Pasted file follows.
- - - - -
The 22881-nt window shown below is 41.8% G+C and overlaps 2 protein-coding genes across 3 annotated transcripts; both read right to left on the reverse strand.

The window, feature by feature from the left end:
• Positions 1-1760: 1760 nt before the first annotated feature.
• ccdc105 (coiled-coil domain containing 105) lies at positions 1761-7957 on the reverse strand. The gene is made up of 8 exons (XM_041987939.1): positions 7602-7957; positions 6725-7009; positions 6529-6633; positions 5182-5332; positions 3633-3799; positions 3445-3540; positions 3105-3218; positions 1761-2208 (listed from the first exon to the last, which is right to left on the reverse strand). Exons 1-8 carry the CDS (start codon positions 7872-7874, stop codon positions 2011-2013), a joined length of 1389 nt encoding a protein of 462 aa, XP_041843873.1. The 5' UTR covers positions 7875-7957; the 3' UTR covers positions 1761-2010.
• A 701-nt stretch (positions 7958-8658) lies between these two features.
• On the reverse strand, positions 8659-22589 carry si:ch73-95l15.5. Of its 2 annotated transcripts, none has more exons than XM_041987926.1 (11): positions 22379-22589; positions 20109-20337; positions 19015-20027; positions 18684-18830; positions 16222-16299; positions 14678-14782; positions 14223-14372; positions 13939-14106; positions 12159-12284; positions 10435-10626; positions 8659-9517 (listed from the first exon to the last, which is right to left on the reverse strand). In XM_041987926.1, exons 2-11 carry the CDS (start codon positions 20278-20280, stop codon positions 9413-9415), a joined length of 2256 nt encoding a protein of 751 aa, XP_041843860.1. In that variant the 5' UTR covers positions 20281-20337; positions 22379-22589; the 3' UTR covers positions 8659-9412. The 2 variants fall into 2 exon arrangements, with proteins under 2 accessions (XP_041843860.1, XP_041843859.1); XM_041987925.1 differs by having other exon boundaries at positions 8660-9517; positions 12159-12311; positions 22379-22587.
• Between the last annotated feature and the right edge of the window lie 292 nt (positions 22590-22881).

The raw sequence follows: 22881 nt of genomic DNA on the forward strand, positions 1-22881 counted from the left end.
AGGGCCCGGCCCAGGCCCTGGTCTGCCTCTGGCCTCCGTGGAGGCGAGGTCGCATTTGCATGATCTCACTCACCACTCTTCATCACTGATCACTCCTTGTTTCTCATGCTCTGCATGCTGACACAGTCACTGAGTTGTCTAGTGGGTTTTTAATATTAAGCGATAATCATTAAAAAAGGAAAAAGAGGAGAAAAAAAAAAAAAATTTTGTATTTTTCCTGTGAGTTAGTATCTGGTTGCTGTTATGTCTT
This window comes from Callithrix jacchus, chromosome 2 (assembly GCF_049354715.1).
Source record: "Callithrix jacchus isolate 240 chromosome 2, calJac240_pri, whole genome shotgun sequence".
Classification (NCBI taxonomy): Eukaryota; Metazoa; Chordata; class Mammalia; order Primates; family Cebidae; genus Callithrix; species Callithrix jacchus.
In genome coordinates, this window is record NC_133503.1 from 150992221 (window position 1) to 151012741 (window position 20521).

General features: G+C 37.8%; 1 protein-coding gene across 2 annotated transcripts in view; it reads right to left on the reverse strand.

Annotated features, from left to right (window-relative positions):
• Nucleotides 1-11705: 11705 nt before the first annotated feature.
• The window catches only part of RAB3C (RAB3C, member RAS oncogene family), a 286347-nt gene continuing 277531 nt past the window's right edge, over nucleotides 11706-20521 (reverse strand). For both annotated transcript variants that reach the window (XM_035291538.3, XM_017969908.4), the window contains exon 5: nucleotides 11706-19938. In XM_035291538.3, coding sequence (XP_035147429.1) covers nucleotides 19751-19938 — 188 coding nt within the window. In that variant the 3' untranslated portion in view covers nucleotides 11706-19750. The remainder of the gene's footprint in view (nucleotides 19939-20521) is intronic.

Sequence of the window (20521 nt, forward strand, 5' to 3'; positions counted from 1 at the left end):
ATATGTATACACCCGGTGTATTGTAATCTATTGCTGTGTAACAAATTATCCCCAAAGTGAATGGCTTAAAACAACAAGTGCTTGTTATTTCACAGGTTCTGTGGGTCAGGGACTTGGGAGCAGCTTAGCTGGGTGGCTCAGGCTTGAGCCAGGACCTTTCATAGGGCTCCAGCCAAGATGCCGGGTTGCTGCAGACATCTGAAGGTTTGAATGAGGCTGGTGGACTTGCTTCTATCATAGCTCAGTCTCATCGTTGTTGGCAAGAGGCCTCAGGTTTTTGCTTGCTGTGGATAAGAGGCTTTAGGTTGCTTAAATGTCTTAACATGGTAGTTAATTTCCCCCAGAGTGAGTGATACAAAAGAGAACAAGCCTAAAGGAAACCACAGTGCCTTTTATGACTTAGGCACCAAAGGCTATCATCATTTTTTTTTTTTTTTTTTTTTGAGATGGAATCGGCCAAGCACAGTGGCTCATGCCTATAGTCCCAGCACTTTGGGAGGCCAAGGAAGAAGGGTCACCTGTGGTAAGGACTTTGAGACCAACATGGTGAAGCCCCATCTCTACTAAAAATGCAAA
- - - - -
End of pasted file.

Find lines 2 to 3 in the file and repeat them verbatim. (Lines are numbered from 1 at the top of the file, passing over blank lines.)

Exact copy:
The window, feature by feature from the left end:
• Positions 1-1760: 1760 nt before the first annotated feature.